Top 10 graduate salaries by subject
1 Dentistry £29,805
2 Medicine £28,913
3 Chemical engineering £28,415
4 Economics £25,726
5 General engineering £25,455
6 Veterinary medicine £25,206
7 East and South Asian studies £24,769
8 Building £24,755
9 Civil engineering £24,473
10 Mechanical engineering £24,446
Source: HESA 2007-08 as published in The Times on Thursday May 27th 2010.

People become doctors because the pay’s good. It’s a simple as that really – so why do medics insist on trying to persuade us that they enter into the profession for nobler motives?

Doctors are lying when they claim not to be motivated by cash (and they do protest too much).

And, you know, they’re also lying when they say that the assorted campaigns to medicalise lifestyle decisions – smoking, drinking, eating – are for the “public good”. They are not. They are a ramp – special pleading aimed at further enhancing the earning power of the medical profession (and its assorted hangers on).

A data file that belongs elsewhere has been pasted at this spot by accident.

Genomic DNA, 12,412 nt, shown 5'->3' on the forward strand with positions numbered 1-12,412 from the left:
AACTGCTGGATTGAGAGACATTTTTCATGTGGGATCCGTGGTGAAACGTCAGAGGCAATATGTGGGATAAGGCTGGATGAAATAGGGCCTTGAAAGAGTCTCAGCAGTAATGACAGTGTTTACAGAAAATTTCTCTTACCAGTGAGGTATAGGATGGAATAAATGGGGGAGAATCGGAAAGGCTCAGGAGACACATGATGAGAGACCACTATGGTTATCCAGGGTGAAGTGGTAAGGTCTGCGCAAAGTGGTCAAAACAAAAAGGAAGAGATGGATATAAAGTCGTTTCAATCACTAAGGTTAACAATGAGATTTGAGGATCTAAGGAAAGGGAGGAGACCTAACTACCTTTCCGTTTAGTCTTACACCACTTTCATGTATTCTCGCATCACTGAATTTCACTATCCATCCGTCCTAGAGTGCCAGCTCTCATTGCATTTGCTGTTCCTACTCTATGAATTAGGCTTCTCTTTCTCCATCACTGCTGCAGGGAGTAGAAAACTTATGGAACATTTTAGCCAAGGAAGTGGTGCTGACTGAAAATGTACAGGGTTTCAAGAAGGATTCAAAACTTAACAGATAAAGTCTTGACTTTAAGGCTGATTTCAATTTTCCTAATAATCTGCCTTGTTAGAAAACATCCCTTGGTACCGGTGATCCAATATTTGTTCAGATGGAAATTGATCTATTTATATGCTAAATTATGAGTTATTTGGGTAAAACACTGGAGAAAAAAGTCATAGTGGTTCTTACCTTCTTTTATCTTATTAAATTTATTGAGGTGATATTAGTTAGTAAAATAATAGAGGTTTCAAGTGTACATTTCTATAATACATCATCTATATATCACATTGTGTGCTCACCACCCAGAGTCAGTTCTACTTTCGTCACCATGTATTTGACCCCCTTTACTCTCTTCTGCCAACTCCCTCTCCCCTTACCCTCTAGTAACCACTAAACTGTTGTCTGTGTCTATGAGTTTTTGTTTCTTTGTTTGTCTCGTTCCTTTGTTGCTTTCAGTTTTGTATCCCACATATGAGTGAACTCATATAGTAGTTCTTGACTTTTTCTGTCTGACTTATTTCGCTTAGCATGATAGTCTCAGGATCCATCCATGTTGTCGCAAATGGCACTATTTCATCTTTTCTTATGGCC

After all, if we let all the drinkers and smokers die, that means less business for the quacks!

The same argument can be made for “mental health” – medical professionals have a vested interest in extending the scope of psychiatric medicine. The more ‘madnesses’ we can discover, the more treatments can be prescribed and the more there is need for doctors. And we – as consumers of medicine – are told we cannot make decisions about our health because ‘we do not understand’. We aren’t clever enough. We must allow the doctors to prescribe.

And, of course, while the scope of medicine (and the demand for doctoring) grows, the doctors operate the other end of the ramp by controlling how many people can become a doctor. After all, as demand has grown, our supply has not kept up because of the way in which doctors are trained. And when cheaper foreign doctors are brought in the profession does its damnedest to get the message across that those foreign doctors are somehow not as good as the expensive home grown quacks.